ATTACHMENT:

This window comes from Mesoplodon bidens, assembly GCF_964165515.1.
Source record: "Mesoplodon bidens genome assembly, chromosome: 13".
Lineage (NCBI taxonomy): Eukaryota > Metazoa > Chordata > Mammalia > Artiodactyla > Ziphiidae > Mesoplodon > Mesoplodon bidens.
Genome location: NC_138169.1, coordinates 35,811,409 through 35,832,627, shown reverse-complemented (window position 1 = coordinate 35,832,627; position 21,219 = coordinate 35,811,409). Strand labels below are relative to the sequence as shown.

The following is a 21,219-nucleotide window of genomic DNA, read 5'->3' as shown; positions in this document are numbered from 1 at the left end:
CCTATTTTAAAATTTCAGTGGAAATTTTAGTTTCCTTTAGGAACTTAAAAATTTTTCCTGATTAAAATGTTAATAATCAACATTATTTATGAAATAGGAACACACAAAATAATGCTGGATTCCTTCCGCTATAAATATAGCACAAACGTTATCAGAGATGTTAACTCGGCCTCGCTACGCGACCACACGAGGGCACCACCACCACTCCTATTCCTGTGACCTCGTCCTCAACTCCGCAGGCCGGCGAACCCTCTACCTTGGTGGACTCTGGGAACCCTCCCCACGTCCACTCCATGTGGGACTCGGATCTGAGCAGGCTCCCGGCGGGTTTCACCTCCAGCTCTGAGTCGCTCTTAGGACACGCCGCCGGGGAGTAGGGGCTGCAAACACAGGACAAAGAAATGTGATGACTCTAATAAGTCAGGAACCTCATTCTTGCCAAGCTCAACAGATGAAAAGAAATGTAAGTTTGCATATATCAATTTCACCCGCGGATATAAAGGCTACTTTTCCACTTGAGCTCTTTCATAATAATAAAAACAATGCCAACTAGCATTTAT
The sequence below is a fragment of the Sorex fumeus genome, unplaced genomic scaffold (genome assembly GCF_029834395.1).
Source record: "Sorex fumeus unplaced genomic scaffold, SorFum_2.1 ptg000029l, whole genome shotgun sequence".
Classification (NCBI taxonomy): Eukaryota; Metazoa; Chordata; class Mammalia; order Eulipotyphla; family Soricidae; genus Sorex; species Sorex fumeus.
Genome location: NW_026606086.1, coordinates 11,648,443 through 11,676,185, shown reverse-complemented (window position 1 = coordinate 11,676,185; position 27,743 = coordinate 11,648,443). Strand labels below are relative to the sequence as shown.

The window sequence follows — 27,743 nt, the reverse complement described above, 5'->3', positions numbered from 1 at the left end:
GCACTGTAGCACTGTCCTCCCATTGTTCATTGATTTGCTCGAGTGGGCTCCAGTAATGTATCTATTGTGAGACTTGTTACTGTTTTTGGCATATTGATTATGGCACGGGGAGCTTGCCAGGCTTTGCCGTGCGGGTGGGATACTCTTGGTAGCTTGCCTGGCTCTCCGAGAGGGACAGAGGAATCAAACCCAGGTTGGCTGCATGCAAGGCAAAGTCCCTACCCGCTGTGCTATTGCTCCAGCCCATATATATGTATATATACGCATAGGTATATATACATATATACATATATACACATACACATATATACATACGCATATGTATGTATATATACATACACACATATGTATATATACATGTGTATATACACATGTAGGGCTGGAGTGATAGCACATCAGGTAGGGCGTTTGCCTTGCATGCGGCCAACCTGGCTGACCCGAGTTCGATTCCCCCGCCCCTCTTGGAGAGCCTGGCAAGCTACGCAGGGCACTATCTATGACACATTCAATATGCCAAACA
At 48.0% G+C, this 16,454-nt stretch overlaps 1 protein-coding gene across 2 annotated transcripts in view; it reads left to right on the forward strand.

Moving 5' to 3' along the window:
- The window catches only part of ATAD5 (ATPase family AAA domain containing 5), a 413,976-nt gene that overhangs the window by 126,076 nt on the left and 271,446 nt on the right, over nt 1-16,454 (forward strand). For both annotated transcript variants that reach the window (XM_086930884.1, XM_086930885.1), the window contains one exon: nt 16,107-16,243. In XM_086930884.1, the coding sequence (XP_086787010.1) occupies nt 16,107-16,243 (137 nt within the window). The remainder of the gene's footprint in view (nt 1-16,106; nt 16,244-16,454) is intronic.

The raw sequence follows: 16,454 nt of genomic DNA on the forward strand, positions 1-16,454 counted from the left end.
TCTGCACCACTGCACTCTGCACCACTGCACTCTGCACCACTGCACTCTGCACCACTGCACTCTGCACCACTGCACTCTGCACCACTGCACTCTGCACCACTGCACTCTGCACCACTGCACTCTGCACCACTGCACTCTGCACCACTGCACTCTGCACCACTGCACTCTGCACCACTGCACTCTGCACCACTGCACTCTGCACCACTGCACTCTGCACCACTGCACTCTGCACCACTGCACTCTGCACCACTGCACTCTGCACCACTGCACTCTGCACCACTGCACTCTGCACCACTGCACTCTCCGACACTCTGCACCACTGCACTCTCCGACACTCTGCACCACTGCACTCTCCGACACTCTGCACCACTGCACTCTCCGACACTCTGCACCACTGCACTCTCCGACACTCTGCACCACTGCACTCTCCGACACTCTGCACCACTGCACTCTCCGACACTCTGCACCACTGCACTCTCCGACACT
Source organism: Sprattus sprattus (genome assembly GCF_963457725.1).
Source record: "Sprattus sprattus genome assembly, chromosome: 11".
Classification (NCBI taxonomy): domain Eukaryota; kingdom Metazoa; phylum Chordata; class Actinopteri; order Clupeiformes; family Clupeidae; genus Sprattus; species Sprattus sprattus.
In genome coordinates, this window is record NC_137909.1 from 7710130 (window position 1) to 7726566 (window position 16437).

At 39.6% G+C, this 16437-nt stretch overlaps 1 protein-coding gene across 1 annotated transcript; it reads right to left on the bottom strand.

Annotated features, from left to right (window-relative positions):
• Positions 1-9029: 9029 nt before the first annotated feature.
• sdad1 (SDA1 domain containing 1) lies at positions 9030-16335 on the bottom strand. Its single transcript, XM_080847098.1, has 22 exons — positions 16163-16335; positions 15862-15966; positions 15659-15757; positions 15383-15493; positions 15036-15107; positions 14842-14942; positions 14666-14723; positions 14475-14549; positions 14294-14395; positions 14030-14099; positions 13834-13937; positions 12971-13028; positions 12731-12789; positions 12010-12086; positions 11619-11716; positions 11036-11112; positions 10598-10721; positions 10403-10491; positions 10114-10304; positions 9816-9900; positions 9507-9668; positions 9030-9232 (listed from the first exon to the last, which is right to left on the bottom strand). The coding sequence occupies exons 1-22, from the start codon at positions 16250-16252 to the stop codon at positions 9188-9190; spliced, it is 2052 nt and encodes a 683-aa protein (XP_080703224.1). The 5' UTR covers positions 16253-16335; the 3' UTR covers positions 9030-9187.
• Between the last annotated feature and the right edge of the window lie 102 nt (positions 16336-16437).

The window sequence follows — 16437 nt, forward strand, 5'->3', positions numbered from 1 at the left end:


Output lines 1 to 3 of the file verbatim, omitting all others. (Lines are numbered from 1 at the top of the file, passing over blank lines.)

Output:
This window comes from Mesoplodon bidens, assembly GCF_964165515.1.
Source record: "Mesoplodon bidens genome assembly, chromosome: 13".
Lineage (NCBI taxonomy): Eukaryota > Metazoa > Chordata > Mammalia > Artiodactyla > Ziphiidae > Mesoplodon > Mesoplodon bidens.